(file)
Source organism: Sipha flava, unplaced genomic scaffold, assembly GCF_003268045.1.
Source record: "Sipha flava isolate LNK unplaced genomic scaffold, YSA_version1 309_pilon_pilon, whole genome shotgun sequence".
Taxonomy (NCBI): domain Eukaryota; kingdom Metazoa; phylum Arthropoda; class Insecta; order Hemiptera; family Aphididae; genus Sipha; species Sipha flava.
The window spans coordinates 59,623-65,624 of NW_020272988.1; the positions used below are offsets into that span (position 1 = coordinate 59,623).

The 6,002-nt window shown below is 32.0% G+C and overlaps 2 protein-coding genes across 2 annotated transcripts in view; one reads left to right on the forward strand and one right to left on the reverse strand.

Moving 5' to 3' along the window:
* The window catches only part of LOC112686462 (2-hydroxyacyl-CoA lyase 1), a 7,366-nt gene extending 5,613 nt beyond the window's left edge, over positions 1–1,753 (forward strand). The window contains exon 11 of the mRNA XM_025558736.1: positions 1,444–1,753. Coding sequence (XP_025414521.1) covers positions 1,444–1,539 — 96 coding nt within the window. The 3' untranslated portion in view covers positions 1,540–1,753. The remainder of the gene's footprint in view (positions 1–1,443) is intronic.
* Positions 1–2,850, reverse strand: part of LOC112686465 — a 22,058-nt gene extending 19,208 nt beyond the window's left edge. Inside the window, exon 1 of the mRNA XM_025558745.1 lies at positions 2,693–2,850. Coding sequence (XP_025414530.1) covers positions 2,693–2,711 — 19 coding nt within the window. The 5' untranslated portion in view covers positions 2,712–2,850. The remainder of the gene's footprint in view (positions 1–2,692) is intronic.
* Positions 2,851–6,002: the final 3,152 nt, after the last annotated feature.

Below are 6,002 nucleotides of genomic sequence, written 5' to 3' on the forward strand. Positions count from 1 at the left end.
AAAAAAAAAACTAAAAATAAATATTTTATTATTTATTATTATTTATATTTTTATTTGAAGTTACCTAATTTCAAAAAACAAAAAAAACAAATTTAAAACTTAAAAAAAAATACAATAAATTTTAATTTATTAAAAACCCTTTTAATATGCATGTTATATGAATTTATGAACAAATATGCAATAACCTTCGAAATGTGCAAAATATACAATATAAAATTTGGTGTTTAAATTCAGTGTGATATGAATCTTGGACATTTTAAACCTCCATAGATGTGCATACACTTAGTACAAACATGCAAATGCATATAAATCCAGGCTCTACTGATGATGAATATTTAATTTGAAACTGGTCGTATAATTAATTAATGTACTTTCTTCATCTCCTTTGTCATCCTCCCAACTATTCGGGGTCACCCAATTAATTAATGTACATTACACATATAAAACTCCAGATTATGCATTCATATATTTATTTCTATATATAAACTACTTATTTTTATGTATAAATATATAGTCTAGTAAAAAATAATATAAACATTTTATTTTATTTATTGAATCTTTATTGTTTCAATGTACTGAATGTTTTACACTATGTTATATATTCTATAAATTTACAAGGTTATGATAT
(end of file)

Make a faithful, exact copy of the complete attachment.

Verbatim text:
Source organism: Sipha flava, unplaced genomic scaffold, assembly GCF_003268045.1.
Source record: "Sipha flava isolate LNK unplaced genomic scaffold, YSA_version1 309_pilon_pilon, whole genome shotgun sequence".
Taxonomy (NCBI): domain Eukaryota; kingdom Metazoa; phylum Arthropoda; class Insecta; order Hemiptera; family Aphididae; genus Sipha; species Sipha flava.
The window spans coordinates 59,623-65,624 of NW_020272988.1; the positions used below are offsets into that span (position 1 = coordinate 59,623).

The 6,002-nt window shown below is 32.0% G+C and overlaps 2 protein-coding genes across 2 annotated transcripts in view; one reads left to right on the forward strand and one right to left on the reverse strand.

Moving 5' to 3' along the window:
* The window catches only part of LOC112686462 (2-hydroxyacyl-CoA lyase 1), a 7,366-nt gene extending 5,613 nt beyond the window's left edge, over positions 1–1,753 (forward strand). The window contains exon 11 of the mRNA XM_025558736.1: positions 1,444–1,753. Coding sequence (XP_025414521.1) covers positions 1,444–1,539 — 96 coding nt within the window. The 3' untranslated portion in view covers positions 1,540–1,753. The remainder of the gene's footprint in view (positions 1–1,443) is intronic.
* Positions 1–2,850, reverse strand: part of LOC112686465 — a 22,058-nt gene extending 19,208 nt beyond the window's left edge. Inside the window, exon 1 of the mRNA XM_025558745.1 lies at positions 2,693–2,850. Coding sequence (XP_025414530.1) covers positions 2,693–2,711 — 19 coding nt within the window. The 5' untranslated portion in view covers positions 2,712–2,850. The remainder of the gene's footprint in view (positions 1–2,692) is intronic.
* Positions 2,851–6,002: the final 3,152 nt, after the last annotated feature.

Below are 6,002 nucleotides of genomic sequence, written 5' to 3' on the forward strand. Positions count from 1 at the left end.
AAAAAAAAAACTAAAAATAAATATTTTATTATTTATTATTATTTATATTTTTATTTGAAGTTACCTAATTTCAAAAAACAAAAAAAACAAATTTAAAACTTAAAAAAAAATACAATAAATTTTAATTTATTAAAAACCCTTTTAATATGCATGTTATATGAATTTATGAACAAATATGCAATAACCTTCGAAATGTGCAAAATATACAATATAAAATTTGGTGTTTAAATTCAGTGTGATATGAATCTTGGACATTTTAAACCTCCATAGATGTGCATACACTTAGTACAAACATGCAAATGCATATAAATCCAGGCTCTACTGATGATGAATATTTAATTTGAAACTGGTCGTATAATTAATTAATGTACTTTCTTCATCTCCTTTGTCATCCTCCCAACTATTCGGGGTCACCCAATTAATTAATGTACATTACACATATAAAACTCCAGATTATGCATTCATATATTTATTTCTATATATAAACTACTTATTTTTATGTATAAATATATAGTCTAGTAAAAAATAATATAAACATTTTATTTTATTTATTGAATCTTTATTGTTTCAATGTACTGAATGTTTTACACTATGTTATATATTCTATAAATTTACAAGGTTATGATAT